Trying to understand the spread and severity of COVID-19 would be tough even without the politicized and contrary opinions being flung about.


A good place to start is with actual numbers. The figures that follow will be a bit dated by the time you read them, but they provide useful metrics about where we are, as a state and a country.


Counting cases


As of Aug. 11, Kansas had reported 31,438 cumulative cases, part of more than 5.1 million cases reported across the United States.


The virus’ spread has been uneven in what is a still-unfolding, worldwide pandemic that has hit different places at different times, with different results.


For example, Mississippi, similar to Kansas in size, has more than twice the number of COVID-19 cases.


Within Kansas, the virus’ spread also varies wildly. Some northwestern counties have few or no cases, while counties around Wichita and Kansas City have more than 5,000 cases each.


But small numbers aren’t reason for complacency. In the spring, states such as Arkansas, Arizona, Texas, and Florida thought they had mostly dodged the pandemic. Turned out, they were just late getting hit.


As schools and colleges try to reopen, safety measures will be vital to keep them open, even in places that seem unscathed. Watching Kansans at work and play this summer, the outlook is not promising.


Unless Kansans in large numbers are willing to make some sacrifices to keep the virus from spreading, schools will not be able to sustain in-person classes.


We also need to stop denying science. Those who claim masks don’t work, children don’t get sick, the disease is a hoax or that the United States has so many cases because it does so much testing are wrong. As explained by national health experts and data from states, the nation has so many cases because it has so many sick people.


Disinformation and political tripe don’t buy us anything but more disease.


The death toll


As of Tuesday, Kansas had recorded 393 deaths caused by the coronavirus. Nationwide, the number of deaths surpassed 164,000 early this week.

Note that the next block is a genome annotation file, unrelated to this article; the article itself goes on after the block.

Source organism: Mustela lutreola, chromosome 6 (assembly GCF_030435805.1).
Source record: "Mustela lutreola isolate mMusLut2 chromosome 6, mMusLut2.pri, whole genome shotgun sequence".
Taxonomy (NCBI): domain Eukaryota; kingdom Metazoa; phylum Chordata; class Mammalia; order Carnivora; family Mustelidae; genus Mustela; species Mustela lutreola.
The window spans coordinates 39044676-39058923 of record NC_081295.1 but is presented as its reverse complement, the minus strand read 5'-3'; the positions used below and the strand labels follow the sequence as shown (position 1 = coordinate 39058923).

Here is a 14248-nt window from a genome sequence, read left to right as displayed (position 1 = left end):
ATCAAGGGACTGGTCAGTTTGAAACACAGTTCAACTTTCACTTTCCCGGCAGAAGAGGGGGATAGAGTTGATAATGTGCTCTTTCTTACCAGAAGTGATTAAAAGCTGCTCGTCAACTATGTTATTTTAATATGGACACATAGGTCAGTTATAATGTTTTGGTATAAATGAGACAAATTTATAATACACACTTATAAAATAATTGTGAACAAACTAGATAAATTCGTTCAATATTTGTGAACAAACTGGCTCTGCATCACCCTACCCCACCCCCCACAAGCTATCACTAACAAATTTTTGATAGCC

This week’s numbers show promising declines in new daily cases and daily deaths.


Nationwide, COVID-19 deaths fell from roughly 2,000 a day from their peak in late April to about 1,000 a day in late July. That decline primarily reflected treatments that improved with better knowledge of the disease and better protection of vulnerable populations.


Some claim COVID-19 deaths are being overcounted. Early analyses by researchers show it’s more likely that the United States — and the world — are significantly undercounting COVID deaths.


It’s hard to put the drastic numbers associated with job losses and economic decline into context.


In Kansas, the unemployment picture is not as gloomy as in states that depend on travel and tourism for jobs and revenue. But it’s bad enough. The most recent figures showed a 7.5 percent unemployment rate in Kansas in June, down from 11.9 percent in April, but up from 3.1 percent in June 2019.


Again, however, there are wide disparities across the state. Sedgwick County’s jobless rate was 11.5 percent, while much of rural western Kansas had rates of about 2 percent. Effects of the current recession are likely just as disparate.


What we should understand is that this is far from over, and places that have been unscathed may still get pummeled.


COVID-19 remains a threat, and while there’s no need to be paralyzed by fear, there is reason to proceed with caution.


A native of Garden City, Julie Doll is a former journalist who has worked at newspapers across Kansas.